How to Manage Pests

Pests in Gardens and Landscapes

White rot—Sclerotium cepivorum

White rot affects onions and garlic. Leaves of infected plants show yellowing, leaf dieback, and wilting. Leaf decay begins at the base, with older leaves being the first to collapse. A semiwatery decay of the bulb scales results. Roots also rot. A fluffy white growth develops around the base of the bulb. As the disease progresses, this mycelium becomes more compacted, less conspicuous, with numerous small spherical black bodies forming.

Life cycle

The pathogen persists as small, dormant structures, called sclerotia, in soil. Sclerotia can survive for over 20 years, even in the absence of a host plant. Disease severity depends on sclerotia levels in the soil at planting. As few as one sclerotium per 10 kilograms of soil can result in disease; one sclerotium per kilogram of soil, measurable disease loss; and ten to twenty sclerotia per kilogram, infection of essentially all plants.

Sclerotia can be spread by irrigation water or on plant material, including wind-blown scales. Sclerotia remain dormant in the absence of onion or other related crops.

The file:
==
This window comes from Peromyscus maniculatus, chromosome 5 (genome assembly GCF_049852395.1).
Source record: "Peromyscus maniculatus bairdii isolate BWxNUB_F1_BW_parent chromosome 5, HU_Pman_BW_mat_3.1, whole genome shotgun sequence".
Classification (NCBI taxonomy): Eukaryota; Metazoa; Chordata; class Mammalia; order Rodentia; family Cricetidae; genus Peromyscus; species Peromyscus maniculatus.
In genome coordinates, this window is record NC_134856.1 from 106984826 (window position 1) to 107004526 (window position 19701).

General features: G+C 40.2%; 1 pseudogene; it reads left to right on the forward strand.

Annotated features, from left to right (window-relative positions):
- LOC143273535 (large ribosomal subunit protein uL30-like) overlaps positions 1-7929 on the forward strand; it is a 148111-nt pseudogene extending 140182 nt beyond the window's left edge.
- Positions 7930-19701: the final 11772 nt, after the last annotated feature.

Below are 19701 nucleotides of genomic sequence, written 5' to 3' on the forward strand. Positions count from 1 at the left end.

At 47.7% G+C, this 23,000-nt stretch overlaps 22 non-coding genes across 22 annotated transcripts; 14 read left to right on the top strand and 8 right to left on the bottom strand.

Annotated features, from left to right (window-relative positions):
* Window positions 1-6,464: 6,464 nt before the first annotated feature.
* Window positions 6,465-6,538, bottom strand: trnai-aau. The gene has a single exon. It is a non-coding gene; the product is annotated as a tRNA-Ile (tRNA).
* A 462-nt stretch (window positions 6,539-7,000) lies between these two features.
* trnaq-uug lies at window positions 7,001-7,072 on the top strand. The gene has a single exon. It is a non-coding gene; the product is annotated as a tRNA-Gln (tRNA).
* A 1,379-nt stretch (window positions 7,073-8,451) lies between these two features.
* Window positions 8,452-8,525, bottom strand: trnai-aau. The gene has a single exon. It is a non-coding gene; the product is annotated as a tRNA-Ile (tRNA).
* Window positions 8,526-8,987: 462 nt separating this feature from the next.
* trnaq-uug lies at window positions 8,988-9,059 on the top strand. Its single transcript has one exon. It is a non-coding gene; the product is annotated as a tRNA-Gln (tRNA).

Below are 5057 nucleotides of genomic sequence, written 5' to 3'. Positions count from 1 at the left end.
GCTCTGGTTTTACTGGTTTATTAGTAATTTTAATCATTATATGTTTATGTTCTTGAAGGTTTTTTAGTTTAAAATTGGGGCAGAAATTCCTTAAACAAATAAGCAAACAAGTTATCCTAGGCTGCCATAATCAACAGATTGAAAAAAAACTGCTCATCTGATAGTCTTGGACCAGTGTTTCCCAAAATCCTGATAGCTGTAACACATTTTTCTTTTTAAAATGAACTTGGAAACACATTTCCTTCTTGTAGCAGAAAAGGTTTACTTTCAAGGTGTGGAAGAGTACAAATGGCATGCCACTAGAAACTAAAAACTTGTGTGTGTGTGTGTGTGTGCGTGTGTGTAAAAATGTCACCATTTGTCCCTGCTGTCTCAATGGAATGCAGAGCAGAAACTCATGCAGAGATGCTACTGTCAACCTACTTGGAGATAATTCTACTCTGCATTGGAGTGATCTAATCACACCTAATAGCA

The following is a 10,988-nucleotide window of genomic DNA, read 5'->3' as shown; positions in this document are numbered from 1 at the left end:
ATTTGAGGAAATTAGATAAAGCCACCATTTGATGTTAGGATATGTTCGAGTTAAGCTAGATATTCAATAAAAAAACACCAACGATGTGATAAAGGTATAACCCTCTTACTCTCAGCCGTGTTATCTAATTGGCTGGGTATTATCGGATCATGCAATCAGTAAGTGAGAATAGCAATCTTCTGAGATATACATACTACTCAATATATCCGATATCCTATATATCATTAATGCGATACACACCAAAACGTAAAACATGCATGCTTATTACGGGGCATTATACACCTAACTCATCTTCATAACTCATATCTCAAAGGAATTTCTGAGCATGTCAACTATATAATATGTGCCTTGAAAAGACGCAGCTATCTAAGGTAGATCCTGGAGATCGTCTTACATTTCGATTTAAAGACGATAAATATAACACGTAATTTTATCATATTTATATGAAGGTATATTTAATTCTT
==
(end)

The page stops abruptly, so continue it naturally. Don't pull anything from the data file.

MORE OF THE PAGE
Disease development is favored by cool, moist soil conditions. The soil temperature range for infection is 50 to 75°F, with optimum at 60 to 65°F. At soil temperatures above 78°F, the disease is markedly inhibited. Soil moisture conditions that are favorable for onion and garlic growth are also ideal for white rot development.


The most effective controls for white rot are avoidance and sanitation. Use of raised beds and careful furrow irrigation can help limit damage. Space plants well enough to allow for good air circulation. Destroy diseased plants. To prevent spread in soil, do not compost. Do not replant onions or garlic in that area; fungus survives in soil for years. Solarization will help control this disease.

Sclerotia and white mycelium on bulbs
Sclerotia and white mycelium on bulbs

Yellowing and wilting of infected onions
Yellowing and wilting of infected onions

Statewide IPM Program, Agriculture and Natural Resources, University of California
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